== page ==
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South Africa: & India & Brazil

AfricaFocus Bulletin
Nov 25, 2007 (071125)
(Reposted from sources cited below)

Editor's Note

With a combined population of 1.3 billion people, the alliance of "middle powers" India, Brazil, and South Africa (IBSA) could have substantial potential for influence on the world stage. At the second IBSA summit, held in South Africa in October, leaders signed pledges to accelerate cooperation and to double trilateral trade to $15 billion by 2010.

They also issued a joint statement taking common positions on world trade negotiations, climate change, and other issues. But most observers note that the collaboration is only at the beginning, and that the relationships of each country with the Global North are still much stronger than their trilateral ties.

This AfricaFocus Bulletin includes an article from the South North Development Monitor on the IBSA summit's stance on world trade negotiation, and excerpts from commentary and background articles from InterPress Service and from FRIDE, a think tank in Madrid.

For additional background news and analysis on IBSA, see the website Bilaterals,org and the FRIDE website,, and specifically the FRIDE website section on IBSA at

++++++++++++++++++++++end editor's note+++++++++++++++++++++++

India-Brazil-South Africa call for balanced outcome in Doha talks

Geneva, 18 Oct 2007: By Kanaga Raja

Published in South North Development Monitor (SUNS) #6347 dated 19 October 2007

This article is reproduced by AfricaFocus Bulletin with the permission of the South North Development Monitor (SUNS, It was previously reproduced by the TWN Info Service (

The leaders of India, Brazil and South Africa, at a summit meeting at Tshwane (South Africa), have reaffirmed their commitment to carry out the Doha Round of trade negotiations at the WTO towards an outcome that is "fair and acceptable to all".

This commitment came in a joint declaration by the Prime Minister of India, Dr Manmohan Singh, the President of Brazil, Luiz Inacio Lula da Silva, and the President of South Africa, Thabo Mbeki, following the 2nd Summit of the India-Brazil-South Africa (IBSA) Dialogue Forum held in Tshwane, South Africa on 17 October.

In their summit declaration, the three leaders noted that the WTO Doha Round of trade negotiations is entering a critical stage, and that these negotiations are now in a genuine multilateral process, with draft modalities texts for agriculture and industrial goods that provide a good basis for negotiations.

[The joint declaration comes just as the chair of the agriculture negotiations at the WTO has been conducting consultations among some 36 representative delegations since last week on various issues under the export competition, domestic support and market access pillars.

[While the Chair, Ambassador Crawford Falconer of New Zealand, has cited a reasonable degree of progress on export competition issues discussed last week, such appears not to be the case with domestic support and market access issues being discussed this week.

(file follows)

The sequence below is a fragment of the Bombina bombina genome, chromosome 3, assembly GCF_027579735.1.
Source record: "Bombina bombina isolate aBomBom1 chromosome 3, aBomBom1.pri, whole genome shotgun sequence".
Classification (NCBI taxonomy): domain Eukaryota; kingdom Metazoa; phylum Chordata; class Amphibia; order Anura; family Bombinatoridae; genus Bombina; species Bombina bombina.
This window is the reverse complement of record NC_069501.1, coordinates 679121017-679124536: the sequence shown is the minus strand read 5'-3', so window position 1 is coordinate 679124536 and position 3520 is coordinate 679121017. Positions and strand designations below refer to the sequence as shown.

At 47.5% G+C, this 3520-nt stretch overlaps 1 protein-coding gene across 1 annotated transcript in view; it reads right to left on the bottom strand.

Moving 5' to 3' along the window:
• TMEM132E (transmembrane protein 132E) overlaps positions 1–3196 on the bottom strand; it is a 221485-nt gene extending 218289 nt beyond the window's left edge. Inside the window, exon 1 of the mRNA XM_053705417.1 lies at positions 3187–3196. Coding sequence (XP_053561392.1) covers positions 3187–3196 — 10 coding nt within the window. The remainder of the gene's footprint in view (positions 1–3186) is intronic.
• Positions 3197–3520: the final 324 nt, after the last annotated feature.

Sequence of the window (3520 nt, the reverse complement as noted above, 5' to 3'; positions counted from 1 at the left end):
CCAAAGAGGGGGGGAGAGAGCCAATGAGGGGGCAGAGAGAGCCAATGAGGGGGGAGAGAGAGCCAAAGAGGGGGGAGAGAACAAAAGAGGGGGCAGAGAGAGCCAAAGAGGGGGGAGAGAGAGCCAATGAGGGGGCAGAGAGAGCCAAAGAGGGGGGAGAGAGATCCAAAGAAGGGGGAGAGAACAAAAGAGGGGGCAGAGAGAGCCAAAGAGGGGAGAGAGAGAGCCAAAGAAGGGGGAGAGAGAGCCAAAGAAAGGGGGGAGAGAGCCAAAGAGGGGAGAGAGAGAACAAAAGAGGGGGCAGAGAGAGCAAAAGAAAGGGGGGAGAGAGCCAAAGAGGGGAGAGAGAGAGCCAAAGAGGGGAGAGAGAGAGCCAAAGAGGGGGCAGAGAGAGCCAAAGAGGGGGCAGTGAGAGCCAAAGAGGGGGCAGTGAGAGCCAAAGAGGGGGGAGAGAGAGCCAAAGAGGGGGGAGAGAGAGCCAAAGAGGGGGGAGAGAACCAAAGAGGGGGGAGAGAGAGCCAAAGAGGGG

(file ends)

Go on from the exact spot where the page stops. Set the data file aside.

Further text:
[A report in the "WTO Reporter" cited Falconer as saying on 17 October that there has been little new that has emerged from the discussions this week. Not a lot has emerged in discussions on the treatment of sensitive products and subsidies for cotton. The media report also cited Falconer as saying that there was nothing more to say on the issue of trade-distorting farm support, and that a decision on the support figures would have to be made at the political level.

[At a meeting of the General Council on 9 October, four developing country groupings - the ACP Group, the African Group, the NAMA-11 and the Small and Vulnerable Economies Group - stressed that the modalities for NAMA have to respect development principles including lower percentage reductions of tariffs for developing countries as well as flexibilities that suit the diverse needs of different countries.

[While not formally rejecting the draft modalities paper of the Chair of the NAMA negotiations, the proposal by the groups (the ACP, African, NAMA-11 and the SVEs) however has major points of divergence from the Chair's modalities - such as in the areas of the tariff reduction formula, the flexibilities to be given to developing countries affected by the formula cuts and special treatment to be given to categories of developing countries - the SVEs, Para 6 countries and Recently Acceded Members.]

In their joint declaration, the three leaders reiterated the importance of the development dimension of the Round and welcomed the strengthened engagement, solidarity, and cooperation among developing countries in that process.

They underlined that agriculture remains the key to the conclusion of the Round.

To truly deliver on the development benefits of the Round, they called for the "removal of long-standing distortions and restrictions in international agricultural trade, such as subsidies and trade barriers that affect the agricultural exports of and domestic production in developing countries."

The three leaders also asserted that developed countries must agree to substantial and effective cuts in the latter's trade distorting support, with new disciplines that prevent box shifting and commit to real and new trade flows in agriculture.